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Compositional variation in grassland plant communities

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  • Jonathan D. Bakker
  • Jodi N. Price
  • Jeremiah A. Henning
  • Evan E. Batzer
  • Timothy J. Ohlert
  • Claire E. Wainwright
  • Peter B. Adler
  • Juan Alberti
  • Carlos Alberto Arnillas
  • Lori A. Biederman
  • Elizabeth T. Borer
  • Lars A. Brudvig
  • Yvonne M. Buckley
  • Miguel N. Bugalho
  • Marc W. Cadotte
  • Maria C. Caldeira
  • Jane A. Catford
  • Qingqing Chen
  • Michael J. Crawley
  • Pedro Daleo
  • Chris R. Dickman
  • Ian Donohue
  • Mary Ellyn DuPre
  • Anne Ebeling
  • Nico Eisenhauer
  • Philip A. Fay
  • Daniel S. Gruner
  • Sylvia Haider
  • Yann Hautier
  • Anke Jentsch
  • Kevin Kirkman
  • Johannes M. H. Knops
  • Lucíola S. Lannes
  • Andrew S. MacDougall
  • Rebecca L. McCulley
  • Rachel M. Mitchell
  • Joslin L. Moore
  • John W. Morgan
  • Brent Mortensen
  • Harry Olde Venterink
  • Pablo L. Peri
  • Sally A. Power
  • Suzanne M. Prober
  • Christiane Roscher
  • Mahesh Sankaran
  • Eric W. Seabloom
  • Melinda D. Smith
  • Lauren L. Sullivan
  • Michelle Tedder
  • G. F. (Ciska) Veen
  • Risto Virtanen
  • Glenda M. Wardle
Article numbere4542
<mark>Journal publication date</mark>30/06/2023
Issue number6
Publication StatusPublished
Early online date8/06/23
<mark>Original language</mark>English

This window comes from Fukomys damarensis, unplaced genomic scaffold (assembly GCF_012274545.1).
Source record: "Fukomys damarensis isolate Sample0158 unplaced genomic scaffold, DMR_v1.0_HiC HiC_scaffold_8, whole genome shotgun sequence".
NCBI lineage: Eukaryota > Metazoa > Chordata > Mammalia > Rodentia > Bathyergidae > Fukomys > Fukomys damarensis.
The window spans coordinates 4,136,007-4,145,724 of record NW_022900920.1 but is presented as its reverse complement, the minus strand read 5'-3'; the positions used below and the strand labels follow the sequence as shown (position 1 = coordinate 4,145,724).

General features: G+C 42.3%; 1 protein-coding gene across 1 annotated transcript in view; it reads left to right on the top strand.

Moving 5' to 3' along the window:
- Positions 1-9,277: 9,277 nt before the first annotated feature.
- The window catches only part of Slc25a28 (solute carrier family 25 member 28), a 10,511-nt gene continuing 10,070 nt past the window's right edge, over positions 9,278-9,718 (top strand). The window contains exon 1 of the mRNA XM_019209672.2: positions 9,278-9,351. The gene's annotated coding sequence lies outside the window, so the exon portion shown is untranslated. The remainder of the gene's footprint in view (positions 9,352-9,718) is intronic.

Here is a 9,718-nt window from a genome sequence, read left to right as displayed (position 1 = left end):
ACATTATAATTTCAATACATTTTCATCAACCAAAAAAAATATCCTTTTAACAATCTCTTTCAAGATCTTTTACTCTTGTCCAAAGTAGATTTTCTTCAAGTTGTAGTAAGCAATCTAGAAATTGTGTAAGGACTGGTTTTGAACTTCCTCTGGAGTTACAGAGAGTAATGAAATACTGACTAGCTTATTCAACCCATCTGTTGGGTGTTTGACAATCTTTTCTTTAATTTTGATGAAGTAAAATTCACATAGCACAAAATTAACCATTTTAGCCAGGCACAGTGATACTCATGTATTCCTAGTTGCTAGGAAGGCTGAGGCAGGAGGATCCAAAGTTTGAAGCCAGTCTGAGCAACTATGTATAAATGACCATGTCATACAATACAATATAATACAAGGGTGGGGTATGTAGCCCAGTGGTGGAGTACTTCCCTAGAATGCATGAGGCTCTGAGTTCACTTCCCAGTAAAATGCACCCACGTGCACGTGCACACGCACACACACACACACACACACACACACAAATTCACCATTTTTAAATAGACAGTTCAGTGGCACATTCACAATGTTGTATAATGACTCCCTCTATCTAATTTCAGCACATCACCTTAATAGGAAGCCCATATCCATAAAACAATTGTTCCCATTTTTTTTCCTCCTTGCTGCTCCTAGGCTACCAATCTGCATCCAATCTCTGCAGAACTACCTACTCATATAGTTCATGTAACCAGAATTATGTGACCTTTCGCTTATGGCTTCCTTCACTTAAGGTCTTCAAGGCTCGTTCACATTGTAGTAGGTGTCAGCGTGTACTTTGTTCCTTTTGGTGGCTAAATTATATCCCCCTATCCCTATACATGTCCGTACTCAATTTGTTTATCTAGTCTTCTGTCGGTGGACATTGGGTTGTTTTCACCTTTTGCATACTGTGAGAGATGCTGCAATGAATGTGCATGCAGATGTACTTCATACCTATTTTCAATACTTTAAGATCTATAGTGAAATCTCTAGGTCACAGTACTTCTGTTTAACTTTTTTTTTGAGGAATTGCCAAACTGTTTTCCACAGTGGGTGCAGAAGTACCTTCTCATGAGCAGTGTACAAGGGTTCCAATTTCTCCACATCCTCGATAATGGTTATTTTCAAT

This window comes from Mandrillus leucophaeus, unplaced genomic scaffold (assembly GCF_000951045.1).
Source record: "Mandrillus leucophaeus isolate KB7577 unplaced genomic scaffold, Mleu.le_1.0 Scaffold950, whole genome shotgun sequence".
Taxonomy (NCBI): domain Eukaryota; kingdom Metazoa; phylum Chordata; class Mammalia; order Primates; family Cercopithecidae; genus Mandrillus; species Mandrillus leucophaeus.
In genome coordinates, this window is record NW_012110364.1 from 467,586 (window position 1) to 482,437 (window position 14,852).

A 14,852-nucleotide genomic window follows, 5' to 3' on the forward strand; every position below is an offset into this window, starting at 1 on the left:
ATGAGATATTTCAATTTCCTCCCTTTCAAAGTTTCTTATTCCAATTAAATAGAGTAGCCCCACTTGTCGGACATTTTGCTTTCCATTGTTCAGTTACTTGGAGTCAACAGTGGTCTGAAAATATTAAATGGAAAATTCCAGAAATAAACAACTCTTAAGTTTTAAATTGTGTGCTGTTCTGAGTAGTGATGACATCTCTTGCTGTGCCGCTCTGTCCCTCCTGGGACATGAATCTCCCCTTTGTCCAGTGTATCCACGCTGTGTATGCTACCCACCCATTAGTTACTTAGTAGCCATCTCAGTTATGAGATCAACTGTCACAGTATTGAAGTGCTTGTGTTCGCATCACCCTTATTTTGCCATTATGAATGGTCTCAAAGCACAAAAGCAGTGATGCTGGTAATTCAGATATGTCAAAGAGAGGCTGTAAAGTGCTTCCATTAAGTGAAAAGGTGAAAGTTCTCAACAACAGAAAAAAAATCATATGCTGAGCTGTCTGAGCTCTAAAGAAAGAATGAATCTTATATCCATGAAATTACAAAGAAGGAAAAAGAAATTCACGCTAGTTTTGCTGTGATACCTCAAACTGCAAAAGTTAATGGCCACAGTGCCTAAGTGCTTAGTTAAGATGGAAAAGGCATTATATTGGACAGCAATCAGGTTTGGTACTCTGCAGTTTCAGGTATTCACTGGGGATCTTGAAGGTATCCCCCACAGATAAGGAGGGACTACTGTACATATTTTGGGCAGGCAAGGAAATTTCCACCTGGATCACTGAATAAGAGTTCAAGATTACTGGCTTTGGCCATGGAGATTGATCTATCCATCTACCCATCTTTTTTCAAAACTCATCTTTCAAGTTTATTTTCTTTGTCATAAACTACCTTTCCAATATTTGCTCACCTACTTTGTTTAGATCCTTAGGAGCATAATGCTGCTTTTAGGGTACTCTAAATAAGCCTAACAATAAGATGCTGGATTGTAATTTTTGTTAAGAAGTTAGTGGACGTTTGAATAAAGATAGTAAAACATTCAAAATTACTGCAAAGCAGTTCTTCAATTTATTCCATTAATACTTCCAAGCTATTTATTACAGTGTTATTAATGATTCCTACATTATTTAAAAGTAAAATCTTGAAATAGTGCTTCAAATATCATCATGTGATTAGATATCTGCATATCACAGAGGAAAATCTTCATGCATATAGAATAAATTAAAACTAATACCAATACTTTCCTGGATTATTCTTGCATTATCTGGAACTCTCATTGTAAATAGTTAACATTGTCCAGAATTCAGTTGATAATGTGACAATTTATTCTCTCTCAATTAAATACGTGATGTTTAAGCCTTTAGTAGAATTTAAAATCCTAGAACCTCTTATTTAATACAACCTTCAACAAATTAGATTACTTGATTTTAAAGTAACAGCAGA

Human activities are altering ecological communities around the globe. Understanding the implications of these changes requires that we consider the composition of those communities. However, composition can be summarized by many metrics which in turn are influenced by different ecological processes. For example, incidence‐based metrics strongly reflect species gains or losses, while abundance‐based metrics are minimally affected by changes in the abundance of small or uncommon species. Furthermore, metrics might be correlated with different predictors. We used a globally distributed experiment to examine variation in species composition within 60 grasslands on six continents. Each site had an identical experimental and sampling design: 24 plots × 4 years. We expressed compositional variation within each site—not across sites—using abundance‐ and incidence‐based metrics of the magnitude of dissimilarity (Bray–Curtis and Sorensen, respectively), abundance‐ and incidence‐based measures of the relative importance of replacement (balanced variation and species turnover, respectively), and species richness at two scales (per plot‐year [alpha] and per site [gamma]). Average compositional variation among all plot‐years at a site was high and similar to spatial variation among plots in the pretreatment year, but lower among years in untreated plots. For both types of metrics, most variation was due to replacement rather than nestedness. Differences among sites in overall within‐site compositional variation were related to several predictors. Environmental heterogeneity (expressed as the CV of total aboveground plant biomass in unfertilized plots of the site) was an important predictor for most metrics. Biomass production was a predictor of species turnover and of alpha diversity but not of other metrics. Continentality (measured as annual temperature range) was a strong predictor of Sorensen dissimilarity. Metrics of compositional variation are moderately correlated: knowing the magnitude of dissimilarity at a site provides little insight into whether the variation is driven by replacement processes. Overall, our understanding of compositional variation at a site is enhanced by considering multiple metrics simultaneously. Monitoring programs that explicitly incorporate these implications, both when designing sampling strategies and analyzing data, will have a stronger ability to understand the compositional variation of systems and to quantify the impacts of human activities.